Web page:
How Can Alzheimer’s Affect Vision?
For the 900,000 people in the UK living with dementia, most of whom have Alzheimer’s disease, daily living is an incredible challenge. Alzheimer’s causes nerve cells in the brain to die, which affects memory, decision-making abilities and vision. To support the great awareness campaigns happening this World Alzheimer’s Month, we wanted to share exactly how dementia and Alzheimer’s disease affect vision.
Alzheimer’s And Eyes – What Goes Wrong?
Your ability to see clearly relies on having both healthy eyes and a healthy brain as your brain is responsible for interpreting the information that comes streaming in through your eyes. As nerve cells in the brain affected by Alzheimer’s degenerate, there are 4 key areas of vision that are affected:
1) Depth Perception
Depth perception requires information from both of your eyes to be stitched together. In dementia and Alzheimer’s disease, the brain becomes overwhelmed and doesn’t properly process information from both eyes, which makes it hard for someone with Alzheimer’s to judge how close or far away things are. For example, they may appear to be grasping at thin air when in fact they are trying to grab an object off the floor that appears closer than it actually is. They will also struggle to tell whether an object is flat or 3D. For example, whether they are looking at a real cup of tea or a picture of a cup of tea
2) Peripheral Vision
As Alzheimer’s disease progresses, peripheral vision reduces, affecting the top, bottom, left and right fields of view. This results in restricted vision limited to a 12-inch field of view, which makes it difficult to safely move around in any environment.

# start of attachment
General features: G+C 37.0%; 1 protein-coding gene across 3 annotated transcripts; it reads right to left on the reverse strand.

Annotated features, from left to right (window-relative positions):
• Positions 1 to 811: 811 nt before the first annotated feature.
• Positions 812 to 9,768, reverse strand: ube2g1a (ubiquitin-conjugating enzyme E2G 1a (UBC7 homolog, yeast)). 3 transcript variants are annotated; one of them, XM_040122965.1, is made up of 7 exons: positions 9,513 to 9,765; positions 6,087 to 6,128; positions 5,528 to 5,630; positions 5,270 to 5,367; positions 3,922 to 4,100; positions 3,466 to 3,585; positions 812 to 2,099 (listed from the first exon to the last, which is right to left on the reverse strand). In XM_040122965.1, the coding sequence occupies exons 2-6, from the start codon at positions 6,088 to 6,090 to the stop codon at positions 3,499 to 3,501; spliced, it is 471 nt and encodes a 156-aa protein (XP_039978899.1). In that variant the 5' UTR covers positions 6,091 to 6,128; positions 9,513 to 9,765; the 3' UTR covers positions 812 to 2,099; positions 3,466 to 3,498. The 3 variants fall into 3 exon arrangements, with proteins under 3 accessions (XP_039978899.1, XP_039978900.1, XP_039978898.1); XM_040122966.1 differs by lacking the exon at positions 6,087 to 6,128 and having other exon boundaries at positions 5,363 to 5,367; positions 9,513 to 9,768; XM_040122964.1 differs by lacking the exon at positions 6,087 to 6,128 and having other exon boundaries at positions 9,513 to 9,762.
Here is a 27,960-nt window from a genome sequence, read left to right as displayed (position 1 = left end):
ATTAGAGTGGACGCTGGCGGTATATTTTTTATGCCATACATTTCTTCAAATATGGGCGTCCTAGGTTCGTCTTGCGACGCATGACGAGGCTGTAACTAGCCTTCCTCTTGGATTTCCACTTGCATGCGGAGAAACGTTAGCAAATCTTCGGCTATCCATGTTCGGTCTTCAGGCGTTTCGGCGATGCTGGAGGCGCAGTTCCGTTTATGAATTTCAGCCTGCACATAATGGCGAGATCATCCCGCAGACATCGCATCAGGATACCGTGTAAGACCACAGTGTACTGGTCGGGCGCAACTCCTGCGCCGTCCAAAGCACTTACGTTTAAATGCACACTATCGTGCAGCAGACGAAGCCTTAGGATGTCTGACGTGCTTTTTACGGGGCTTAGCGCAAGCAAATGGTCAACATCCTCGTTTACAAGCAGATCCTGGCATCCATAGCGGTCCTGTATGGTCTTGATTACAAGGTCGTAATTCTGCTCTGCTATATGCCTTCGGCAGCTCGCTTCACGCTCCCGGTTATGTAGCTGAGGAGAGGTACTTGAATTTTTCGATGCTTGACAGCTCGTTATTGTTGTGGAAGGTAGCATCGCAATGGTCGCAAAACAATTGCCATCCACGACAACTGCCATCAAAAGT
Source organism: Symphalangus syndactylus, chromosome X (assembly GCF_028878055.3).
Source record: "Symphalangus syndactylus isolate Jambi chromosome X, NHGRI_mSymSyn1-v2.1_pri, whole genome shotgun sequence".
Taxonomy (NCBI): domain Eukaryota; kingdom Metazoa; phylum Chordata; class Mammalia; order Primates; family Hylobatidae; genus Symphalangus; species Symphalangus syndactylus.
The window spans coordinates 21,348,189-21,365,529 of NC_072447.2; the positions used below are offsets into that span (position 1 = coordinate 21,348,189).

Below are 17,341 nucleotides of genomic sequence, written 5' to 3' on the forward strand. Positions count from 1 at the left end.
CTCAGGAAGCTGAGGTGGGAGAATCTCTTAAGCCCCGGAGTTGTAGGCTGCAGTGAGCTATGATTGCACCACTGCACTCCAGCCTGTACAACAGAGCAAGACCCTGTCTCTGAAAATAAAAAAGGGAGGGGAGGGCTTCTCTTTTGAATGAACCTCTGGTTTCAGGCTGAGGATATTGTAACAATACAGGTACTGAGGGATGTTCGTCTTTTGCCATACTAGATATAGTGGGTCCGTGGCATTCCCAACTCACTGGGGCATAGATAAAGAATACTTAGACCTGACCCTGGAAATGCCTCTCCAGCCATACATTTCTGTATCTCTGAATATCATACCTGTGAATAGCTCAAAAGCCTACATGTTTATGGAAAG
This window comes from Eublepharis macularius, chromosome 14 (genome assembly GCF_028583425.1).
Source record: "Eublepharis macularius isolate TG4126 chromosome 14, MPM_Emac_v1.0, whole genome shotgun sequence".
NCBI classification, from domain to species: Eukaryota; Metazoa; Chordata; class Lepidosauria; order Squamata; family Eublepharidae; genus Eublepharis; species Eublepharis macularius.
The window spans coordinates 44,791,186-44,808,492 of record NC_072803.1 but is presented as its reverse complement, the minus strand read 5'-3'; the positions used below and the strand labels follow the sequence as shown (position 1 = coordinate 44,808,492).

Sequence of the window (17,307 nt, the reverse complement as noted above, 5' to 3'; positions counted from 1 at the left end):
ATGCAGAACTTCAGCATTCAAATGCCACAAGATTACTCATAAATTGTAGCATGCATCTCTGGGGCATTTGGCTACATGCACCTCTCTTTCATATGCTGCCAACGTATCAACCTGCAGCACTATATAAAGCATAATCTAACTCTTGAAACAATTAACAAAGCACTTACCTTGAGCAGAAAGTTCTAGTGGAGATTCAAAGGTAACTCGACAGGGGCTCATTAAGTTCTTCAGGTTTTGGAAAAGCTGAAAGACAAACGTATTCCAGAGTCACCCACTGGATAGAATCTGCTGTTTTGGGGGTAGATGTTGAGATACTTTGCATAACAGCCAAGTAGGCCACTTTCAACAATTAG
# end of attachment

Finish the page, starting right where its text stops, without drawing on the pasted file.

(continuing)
3) Motion Detection
As the brain struggles to process information with Alzheimer’s, detecting motion becomes increasingly challenging. Instead of experiencing vision as a continuous video, the world appears as still photos. Engaging in any activities that involve fast movements or watching television becomes difficult.
4) Colour Recognition
Differentiating between different colours and perceiving contrast becomes harder for anyone with Alzheimer’s. This makes it hard to find and identify objects, for example, seeing a white plate on a white tablecloth. Introducing high colour contrast can help an individual with Alzheimer’s manage their daily tasks, such as placing a white plate against a dark tablecloth.
Alzheimer’s And Eyes – It Can Go Both Ways
While Alzheimer’s can affect vision, poor vision can also affect Alzheimer’s. Cataracts and aging both impair vision and for someone with Alzheimer’s can add to their confusion and difficulty navigating the world.
Regular eye tests are therefore essential both to detect visual changes resulting from Alzheimer’s and visual changes resulting from other conditions that can make living with Alzheimer’s even harder. Eye tests can be adapted to make it easier for someone with Alzheimer’s, and if any vision problems are detected, changes can be made to help make daily living less challenging.
If you’re caring for someone with dementia, make sure you’re helping them to keep up with their regular eye tests. Book their next eye test with Optikal Opticians in Potters Bar, Temple Fortune and Finchley today.